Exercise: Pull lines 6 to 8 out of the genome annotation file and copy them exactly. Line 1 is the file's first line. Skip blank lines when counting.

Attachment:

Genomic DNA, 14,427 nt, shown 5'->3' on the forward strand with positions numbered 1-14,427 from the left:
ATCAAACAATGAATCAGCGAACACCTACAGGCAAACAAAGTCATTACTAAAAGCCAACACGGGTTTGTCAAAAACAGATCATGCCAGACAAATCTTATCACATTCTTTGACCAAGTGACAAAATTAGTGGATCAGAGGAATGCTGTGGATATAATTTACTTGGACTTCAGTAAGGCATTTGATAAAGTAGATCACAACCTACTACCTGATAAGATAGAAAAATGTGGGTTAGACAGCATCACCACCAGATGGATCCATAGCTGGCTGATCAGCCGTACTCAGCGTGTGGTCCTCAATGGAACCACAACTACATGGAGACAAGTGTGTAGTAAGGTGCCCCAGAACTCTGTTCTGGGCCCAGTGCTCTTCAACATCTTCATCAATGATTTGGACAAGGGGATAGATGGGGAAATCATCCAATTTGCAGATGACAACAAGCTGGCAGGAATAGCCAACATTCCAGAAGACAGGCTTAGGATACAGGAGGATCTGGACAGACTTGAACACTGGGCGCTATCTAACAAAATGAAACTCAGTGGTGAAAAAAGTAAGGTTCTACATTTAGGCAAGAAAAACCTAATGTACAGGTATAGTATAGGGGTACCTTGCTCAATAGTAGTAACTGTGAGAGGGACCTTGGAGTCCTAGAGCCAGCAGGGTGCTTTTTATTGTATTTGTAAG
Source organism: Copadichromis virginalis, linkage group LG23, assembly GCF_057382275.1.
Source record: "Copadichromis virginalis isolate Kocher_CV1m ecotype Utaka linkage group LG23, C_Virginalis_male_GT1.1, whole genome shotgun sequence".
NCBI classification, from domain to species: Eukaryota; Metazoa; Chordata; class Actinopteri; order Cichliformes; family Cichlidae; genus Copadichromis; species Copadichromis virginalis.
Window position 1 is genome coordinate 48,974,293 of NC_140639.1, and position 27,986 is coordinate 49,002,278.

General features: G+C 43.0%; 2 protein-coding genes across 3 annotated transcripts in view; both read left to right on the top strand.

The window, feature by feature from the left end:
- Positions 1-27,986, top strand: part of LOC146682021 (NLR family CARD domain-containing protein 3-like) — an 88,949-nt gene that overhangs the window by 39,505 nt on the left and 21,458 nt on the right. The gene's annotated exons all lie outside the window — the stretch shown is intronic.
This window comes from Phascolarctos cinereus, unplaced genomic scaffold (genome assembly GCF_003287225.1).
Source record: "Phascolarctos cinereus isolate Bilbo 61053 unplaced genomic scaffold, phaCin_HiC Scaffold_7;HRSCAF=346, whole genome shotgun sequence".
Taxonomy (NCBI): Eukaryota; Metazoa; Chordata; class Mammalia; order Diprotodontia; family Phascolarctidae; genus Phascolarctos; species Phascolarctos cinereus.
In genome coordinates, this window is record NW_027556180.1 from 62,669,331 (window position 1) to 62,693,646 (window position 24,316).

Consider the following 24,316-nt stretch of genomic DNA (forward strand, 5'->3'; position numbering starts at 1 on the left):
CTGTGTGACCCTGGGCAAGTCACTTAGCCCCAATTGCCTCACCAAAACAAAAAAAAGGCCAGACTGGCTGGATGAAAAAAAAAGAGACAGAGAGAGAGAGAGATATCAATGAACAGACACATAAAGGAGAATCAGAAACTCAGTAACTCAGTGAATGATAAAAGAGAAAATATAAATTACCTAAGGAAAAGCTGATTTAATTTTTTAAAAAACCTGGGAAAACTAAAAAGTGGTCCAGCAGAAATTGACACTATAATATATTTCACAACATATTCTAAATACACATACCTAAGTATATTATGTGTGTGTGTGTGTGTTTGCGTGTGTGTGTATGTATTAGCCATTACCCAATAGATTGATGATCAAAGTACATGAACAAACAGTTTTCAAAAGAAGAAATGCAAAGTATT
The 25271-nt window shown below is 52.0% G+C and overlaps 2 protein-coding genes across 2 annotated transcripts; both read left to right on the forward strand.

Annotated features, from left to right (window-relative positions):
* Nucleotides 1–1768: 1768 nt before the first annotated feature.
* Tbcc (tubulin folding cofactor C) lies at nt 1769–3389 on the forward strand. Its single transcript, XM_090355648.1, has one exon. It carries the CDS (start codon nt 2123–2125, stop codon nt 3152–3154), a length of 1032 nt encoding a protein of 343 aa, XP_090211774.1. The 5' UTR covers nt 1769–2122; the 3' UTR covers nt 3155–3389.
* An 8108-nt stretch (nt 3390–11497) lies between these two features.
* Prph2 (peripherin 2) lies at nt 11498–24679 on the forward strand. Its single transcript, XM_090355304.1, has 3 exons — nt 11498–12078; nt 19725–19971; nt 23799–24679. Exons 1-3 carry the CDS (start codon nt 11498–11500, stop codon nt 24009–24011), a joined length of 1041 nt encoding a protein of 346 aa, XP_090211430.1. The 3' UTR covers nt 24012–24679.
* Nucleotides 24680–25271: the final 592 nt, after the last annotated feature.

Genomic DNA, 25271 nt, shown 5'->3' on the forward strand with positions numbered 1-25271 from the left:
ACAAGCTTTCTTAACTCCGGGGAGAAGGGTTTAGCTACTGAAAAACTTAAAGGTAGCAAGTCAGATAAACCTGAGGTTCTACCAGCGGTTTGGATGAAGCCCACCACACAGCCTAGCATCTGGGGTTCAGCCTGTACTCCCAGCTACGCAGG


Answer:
Window position 1 is genome coordinate 48,974,293 of NC_140639.1, and position 27,986 is coordinate 49,002,278.

General features: G+C 43.0%; 2 protein-coding genes across 3 annotated transcripts in view; both read left to right on the top strand.

The window, feature by feature from the left end: